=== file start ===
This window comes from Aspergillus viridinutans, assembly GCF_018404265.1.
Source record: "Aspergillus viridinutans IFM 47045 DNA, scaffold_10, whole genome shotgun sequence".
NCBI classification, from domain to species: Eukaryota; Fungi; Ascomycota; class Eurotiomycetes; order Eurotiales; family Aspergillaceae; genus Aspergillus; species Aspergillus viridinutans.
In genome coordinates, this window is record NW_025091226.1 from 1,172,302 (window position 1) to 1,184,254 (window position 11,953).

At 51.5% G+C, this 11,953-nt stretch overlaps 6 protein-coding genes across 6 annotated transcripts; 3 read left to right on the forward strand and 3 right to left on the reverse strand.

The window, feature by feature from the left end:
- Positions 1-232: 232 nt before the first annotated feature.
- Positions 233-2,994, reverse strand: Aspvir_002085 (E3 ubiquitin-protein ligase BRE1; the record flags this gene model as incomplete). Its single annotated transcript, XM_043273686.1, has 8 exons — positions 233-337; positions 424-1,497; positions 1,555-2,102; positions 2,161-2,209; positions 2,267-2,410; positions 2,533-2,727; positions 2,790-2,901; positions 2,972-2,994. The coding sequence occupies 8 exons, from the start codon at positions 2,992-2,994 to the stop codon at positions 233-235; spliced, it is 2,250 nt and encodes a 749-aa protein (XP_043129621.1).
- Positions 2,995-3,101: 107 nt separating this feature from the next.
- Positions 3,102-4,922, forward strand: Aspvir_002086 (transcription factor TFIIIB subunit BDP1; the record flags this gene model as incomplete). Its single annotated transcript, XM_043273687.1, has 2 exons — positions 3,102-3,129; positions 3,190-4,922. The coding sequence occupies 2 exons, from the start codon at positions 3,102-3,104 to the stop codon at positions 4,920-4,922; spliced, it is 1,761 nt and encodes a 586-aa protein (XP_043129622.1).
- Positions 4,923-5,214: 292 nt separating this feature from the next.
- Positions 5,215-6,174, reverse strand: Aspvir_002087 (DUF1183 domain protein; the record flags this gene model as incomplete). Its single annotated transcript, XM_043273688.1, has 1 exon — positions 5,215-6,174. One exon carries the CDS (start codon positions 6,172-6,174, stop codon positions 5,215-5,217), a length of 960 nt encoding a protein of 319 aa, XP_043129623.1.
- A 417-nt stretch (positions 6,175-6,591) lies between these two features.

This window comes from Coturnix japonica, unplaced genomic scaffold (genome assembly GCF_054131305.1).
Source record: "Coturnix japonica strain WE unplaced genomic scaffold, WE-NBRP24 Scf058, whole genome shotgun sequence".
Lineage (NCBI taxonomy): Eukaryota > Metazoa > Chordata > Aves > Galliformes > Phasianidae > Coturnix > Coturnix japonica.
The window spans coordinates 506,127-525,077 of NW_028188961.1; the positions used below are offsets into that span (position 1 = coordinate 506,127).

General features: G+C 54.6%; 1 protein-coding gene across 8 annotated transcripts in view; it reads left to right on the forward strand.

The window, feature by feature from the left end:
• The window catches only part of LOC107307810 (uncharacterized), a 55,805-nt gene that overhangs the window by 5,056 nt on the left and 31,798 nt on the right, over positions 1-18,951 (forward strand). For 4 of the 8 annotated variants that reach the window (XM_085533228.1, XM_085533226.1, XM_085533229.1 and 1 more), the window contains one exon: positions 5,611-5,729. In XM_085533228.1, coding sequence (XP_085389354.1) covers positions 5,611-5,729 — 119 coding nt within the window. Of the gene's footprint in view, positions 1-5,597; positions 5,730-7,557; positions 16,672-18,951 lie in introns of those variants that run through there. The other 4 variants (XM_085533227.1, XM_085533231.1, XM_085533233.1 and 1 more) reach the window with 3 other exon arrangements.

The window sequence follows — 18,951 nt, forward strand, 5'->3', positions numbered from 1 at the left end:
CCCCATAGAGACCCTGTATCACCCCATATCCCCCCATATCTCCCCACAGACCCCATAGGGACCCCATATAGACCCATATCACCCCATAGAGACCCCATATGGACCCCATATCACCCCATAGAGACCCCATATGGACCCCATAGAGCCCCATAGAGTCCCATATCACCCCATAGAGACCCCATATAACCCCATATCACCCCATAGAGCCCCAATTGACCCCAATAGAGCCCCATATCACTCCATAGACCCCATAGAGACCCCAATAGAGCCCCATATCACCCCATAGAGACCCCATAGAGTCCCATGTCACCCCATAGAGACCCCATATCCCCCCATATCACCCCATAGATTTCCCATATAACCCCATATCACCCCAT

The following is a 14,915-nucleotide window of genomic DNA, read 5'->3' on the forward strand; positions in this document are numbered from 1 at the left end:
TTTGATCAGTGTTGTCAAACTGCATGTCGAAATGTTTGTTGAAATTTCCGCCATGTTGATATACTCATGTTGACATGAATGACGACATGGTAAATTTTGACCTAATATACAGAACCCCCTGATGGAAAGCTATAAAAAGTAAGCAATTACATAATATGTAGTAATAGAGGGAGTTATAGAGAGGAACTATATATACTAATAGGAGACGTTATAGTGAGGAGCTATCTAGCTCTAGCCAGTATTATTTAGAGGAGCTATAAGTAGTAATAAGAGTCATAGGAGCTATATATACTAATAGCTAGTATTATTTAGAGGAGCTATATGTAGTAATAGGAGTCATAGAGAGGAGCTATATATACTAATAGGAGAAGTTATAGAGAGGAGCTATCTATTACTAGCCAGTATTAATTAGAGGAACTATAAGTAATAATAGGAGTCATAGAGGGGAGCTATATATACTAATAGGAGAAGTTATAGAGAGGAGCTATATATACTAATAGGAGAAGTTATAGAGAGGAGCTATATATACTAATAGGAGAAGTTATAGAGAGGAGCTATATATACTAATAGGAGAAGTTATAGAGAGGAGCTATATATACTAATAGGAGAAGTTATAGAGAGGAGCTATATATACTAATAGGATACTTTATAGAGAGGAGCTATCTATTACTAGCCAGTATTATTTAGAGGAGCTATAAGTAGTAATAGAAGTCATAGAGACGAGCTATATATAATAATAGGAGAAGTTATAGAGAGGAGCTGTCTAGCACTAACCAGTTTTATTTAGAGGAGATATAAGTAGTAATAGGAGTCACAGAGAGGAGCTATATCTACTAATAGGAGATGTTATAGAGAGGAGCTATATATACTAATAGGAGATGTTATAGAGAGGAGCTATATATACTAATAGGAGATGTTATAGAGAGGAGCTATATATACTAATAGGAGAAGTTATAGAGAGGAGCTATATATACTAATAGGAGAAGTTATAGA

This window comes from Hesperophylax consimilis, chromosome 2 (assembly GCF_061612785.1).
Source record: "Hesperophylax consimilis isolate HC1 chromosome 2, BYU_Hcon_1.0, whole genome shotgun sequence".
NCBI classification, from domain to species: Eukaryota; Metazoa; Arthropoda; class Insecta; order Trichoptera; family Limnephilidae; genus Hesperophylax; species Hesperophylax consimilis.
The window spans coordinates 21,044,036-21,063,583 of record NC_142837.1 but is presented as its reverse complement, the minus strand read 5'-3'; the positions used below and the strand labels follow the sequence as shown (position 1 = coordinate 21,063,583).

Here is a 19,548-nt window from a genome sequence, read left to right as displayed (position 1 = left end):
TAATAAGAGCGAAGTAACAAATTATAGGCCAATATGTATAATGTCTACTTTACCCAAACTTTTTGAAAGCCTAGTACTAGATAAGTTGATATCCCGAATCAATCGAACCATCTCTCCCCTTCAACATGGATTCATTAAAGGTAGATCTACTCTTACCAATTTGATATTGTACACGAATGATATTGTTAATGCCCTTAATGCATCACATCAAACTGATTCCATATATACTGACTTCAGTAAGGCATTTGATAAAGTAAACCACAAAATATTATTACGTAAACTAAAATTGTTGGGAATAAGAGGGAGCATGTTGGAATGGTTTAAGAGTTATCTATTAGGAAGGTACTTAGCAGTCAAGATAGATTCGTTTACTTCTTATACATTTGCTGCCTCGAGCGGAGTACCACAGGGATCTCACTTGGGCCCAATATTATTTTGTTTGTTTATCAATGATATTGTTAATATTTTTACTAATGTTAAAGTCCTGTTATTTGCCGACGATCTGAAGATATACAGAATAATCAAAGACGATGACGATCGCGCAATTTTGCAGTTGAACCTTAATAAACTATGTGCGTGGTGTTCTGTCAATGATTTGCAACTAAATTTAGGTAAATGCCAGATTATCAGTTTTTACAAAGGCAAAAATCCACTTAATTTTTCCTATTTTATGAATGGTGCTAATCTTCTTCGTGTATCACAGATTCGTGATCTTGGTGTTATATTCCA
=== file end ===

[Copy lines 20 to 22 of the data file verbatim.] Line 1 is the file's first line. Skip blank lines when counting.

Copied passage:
• The window catches only part of LOC107307810 (uncharacterized), a 55,805-nt gene that overhangs the window by 5,056 nt on the left and 31,798 nt on the right, over positions 1-18,951 (forward strand). For 4 of the 8 annotated variants that reach the window (XM_085533228.1, XM_085533226.1, XM_085533229.1 and 1 more), the window contains one exon: positions 5,611-5,729. In XM_085533228.1, coding sequence (XP_085389354.1) covers positions 5,611-5,729 — 119 coding nt within the window. Of the gene's footprint in view, positions 1-5,597; positions 5,730-7,557; positions 16,672-18,951 lie in introns of those variants that run through there. The other 4 variants (XM_085533227.1, XM_085533231.1, XM_085533233.1 and 1 more) reach the window with 3 other exon arrangements.

The window sequence follows — 18,951 nt, forward strand, 5'->3', positions numbered from 1 at the left end:
CCCCATAGAGACCCTGTATCACCCCATATCCCCCCATATCTCCCCACAGACCCCATAGGGACCCCATATAGACCCATATCACCCCATAGAGACCCCATATGGACCCCATATCACCCCATAGAGACCCCATATGGACCCCATAGAGCCCCATAGAGTCCCATATCACCCCATAGAGACCCCATATAACCCCATATCACCCCATAGAGCCCCAATTGACCCCAATAGAGCCCCATATCACTCCATAGACCCCATAGAGACCCCAATAGAGCCCCATATCACCCCATAGAGACCCCATAGAGTCCCATGTCACCCCATAGAGACCCCATATCCCCCCATATCACCCCATAGATTTCCCATATAACCCCATATCACCCCAT